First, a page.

The problem with the syllogism is that its major premise is flawed. Section 558(b) does not distinguish on its face between punitive sanctions and ordinary sanctions. It speaks of "sanctions," period, and provides no basis for supposing that one type may be imposed without statutory authorization, but that other types may not. Nor does DOT cite any cases that distinguish between punitive and ordinary sanctions. It simply moves from its conclusion that its rule imposes a sanction to drawing a distinction between the two types, and omits the necessary middle step of explaining why that distinction has any legal significance.

Nor is the syllogism's minor premise--that the agency's sanctions are non-punitive--persuasive. The amounts which bus companies will be made to pay are not a function of a would-be passenger's injury, but of the number of times the company has violated the ADA in the past. The fines begin at $ 300, for an OTRB operator's first offense, and escalate in increments of $ 100 up to $ 700, for an operator's fifth and all subsequent offenses. See Transportation for Individuals with Disabilities, 63 Fed. Reg. 51,670, 51,692 (1998) (codified at 49 C.F.R. 37.199 (2000)). There is no connection between the fine imposed and the injury suffered. The fines are unrelated to the out-of-pocket expenses--which might include lodging, meals, and alternative transportation--a disappointed passenger could be expected to pay. Instead, the agency is concernedprincipally with punishing noncomplying OTRB operators.

To be sure, the agency's sanctions may have several objectives, one of which is to punish and another of which is to remedy disabled persons' injuries. But this Court regards as a penalty any sanction that "goes beyond remedying the damage caused to the harmed parties by the defendant's action." Johnson v. SEC, 318 U.S. App. D.C. 250, 87 F.3d 484, 488 (D.C. Cir. 1996) (emphasis added). In other words, a sanction is a penalty even if only one of its various objectives is to punish wrongful conduct; that is, if it "serves in part to punish." Austin v. United States, 509 U.S. 602, 610, 125 L. Ed. 2d 488, 113 S. Ct. 2801 (1993) (emphasis added). Beyond cavil, DOT's sanctions are at least in part designed to punish, which is why the damages an OTRB operator must pay turn on the number of violations it has committed and not the extent of the disappointed passenger's injury.

Nor are we persuaded by DOT's attempt to circumvent 558(b)'s directive by claiming that agencies possess a limited, but inherent, power to impose sanctions. DOT cites both Touche Ross & Co. v. SEC, 609 F.2d 570 (2d Cir. 1979), and Checkosky v. SEC, 306 U.S. App. D.C. 144, 23 F.3d 452 (D.C. Cir. 1994), for the proposition that an agency's general power to protect the integrity of its administrative processes entails an inherent sanctioning power. Both cases are easily dismissed or distinguished.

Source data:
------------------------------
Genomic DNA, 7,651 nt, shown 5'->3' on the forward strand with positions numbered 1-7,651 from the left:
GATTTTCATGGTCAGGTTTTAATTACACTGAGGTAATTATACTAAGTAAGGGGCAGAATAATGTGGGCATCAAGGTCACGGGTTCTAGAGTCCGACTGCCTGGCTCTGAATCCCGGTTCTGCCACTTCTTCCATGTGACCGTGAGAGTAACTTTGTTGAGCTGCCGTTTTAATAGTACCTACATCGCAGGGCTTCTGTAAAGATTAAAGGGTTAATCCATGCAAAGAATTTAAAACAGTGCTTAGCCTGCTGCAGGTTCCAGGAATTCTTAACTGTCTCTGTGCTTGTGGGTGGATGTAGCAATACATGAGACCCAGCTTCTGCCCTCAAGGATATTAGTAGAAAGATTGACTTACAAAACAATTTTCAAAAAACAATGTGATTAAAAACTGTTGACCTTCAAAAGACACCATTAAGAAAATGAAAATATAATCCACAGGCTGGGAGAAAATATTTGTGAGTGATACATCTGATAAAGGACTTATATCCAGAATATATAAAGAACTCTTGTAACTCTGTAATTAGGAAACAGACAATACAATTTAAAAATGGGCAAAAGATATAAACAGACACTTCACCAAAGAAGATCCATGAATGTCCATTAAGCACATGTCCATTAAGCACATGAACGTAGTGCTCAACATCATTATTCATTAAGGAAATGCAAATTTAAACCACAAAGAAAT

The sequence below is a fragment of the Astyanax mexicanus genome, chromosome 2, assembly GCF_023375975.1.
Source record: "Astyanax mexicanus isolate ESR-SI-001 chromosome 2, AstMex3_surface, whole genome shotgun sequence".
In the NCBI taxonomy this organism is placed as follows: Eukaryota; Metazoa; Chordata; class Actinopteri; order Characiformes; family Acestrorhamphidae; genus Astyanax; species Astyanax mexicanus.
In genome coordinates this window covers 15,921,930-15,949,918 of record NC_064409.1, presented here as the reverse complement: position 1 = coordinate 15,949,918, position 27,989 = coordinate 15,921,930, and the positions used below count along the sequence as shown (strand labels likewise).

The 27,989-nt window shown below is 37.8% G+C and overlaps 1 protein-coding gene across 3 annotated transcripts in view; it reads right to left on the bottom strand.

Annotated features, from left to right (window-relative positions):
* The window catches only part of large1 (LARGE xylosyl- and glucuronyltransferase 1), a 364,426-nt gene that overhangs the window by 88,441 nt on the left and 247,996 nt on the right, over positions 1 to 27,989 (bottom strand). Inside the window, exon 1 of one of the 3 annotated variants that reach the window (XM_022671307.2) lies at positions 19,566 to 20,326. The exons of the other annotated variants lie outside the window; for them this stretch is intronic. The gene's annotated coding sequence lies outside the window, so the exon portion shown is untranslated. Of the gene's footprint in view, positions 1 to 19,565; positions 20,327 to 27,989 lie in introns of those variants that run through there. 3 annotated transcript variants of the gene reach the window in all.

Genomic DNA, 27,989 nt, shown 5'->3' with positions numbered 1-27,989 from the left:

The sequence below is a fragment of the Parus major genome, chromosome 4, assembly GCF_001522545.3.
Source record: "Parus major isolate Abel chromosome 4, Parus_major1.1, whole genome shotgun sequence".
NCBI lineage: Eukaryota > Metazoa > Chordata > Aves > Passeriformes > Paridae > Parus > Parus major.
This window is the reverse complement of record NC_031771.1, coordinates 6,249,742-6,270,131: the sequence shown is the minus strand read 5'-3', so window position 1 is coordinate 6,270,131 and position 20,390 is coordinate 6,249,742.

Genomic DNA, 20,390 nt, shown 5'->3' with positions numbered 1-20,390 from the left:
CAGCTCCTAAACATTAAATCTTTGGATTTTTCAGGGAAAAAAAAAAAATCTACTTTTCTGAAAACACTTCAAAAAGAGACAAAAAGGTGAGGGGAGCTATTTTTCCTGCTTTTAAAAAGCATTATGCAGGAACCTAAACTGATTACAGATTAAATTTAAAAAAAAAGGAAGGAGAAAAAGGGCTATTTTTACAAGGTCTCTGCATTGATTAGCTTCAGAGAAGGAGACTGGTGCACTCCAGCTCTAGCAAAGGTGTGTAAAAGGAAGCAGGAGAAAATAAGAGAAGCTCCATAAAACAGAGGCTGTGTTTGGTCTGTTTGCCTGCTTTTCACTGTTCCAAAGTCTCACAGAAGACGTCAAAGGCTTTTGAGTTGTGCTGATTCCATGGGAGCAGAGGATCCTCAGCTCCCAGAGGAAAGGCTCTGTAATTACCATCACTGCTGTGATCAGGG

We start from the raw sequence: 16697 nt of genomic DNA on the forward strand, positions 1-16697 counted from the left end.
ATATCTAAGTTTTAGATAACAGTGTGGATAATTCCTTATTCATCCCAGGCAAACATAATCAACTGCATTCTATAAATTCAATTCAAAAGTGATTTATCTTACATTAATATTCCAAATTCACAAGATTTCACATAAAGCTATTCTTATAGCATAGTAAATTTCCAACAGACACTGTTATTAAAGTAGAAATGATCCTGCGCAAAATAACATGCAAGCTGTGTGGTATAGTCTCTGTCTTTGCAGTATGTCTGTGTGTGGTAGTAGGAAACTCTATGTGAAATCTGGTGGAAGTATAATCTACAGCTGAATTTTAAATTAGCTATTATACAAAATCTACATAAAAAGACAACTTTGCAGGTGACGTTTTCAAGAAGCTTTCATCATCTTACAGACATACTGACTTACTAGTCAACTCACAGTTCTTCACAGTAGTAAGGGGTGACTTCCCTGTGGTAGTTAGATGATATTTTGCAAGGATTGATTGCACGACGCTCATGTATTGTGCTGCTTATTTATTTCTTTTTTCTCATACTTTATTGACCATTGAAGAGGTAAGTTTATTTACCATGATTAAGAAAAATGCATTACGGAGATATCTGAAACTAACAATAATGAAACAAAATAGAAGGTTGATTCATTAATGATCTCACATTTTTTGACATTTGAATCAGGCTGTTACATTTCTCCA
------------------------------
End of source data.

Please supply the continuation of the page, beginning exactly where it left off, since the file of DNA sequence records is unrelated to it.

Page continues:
Touche Ross concerned a Securities and Exchange Commission rule that enabled the SEC to discipline attorneys by refusing to allow them to practice before it. The Second Circuit concluded that an agency has a limited power to impose sanctions that are not expressly authorized by statute, but only ones designed to "protect the integrity of its own processes." Touche Ross, 609 F.2d at 582. The Commission's disciplinary rule did not apply to the primary conduct of regulated entities, but was simply designed to "ensure that those professionals, on whom the Commission relies heavily in the performance of its statutory duties, perform their tasks diligently and with a reasonable degree of competence." Id. The SEC's housekeeping-type rule is quite unlike the rule promulgated by DOT here, which penalizes regulated parties for violations of their statutory duties. The agency's authorization of monetary relief is not designed to "protect the integrity of its own processes," but to encourage OTRB companies to modify their primary conduct.

DOT's reliance on our own decision in Checkosky is even more easily dismissed. The portion of Checkosky on which the agency relies did not command a majority of this Court but is, instead, the separate opinion of a single Judge. See Appellee's brief at 55 (citing Checkosky, 23 F.3d at 455 (separate opinion of Silberman, J.)). And even if the Checkosky opinion did bind us, it would be distinguishable on the same grounds as Touche Ross: Like Touche Ross, that case concerned the SEC's authority to promulgate an internal disciplinary rule. DOT's inherent sanctioning power extends only to "protecting the integrity of the agency's administrative processes," Checkosky, 23 F.3d at 455 (separate opinion of Silberman, J.), and not to modifying regulated parties' primary conduct.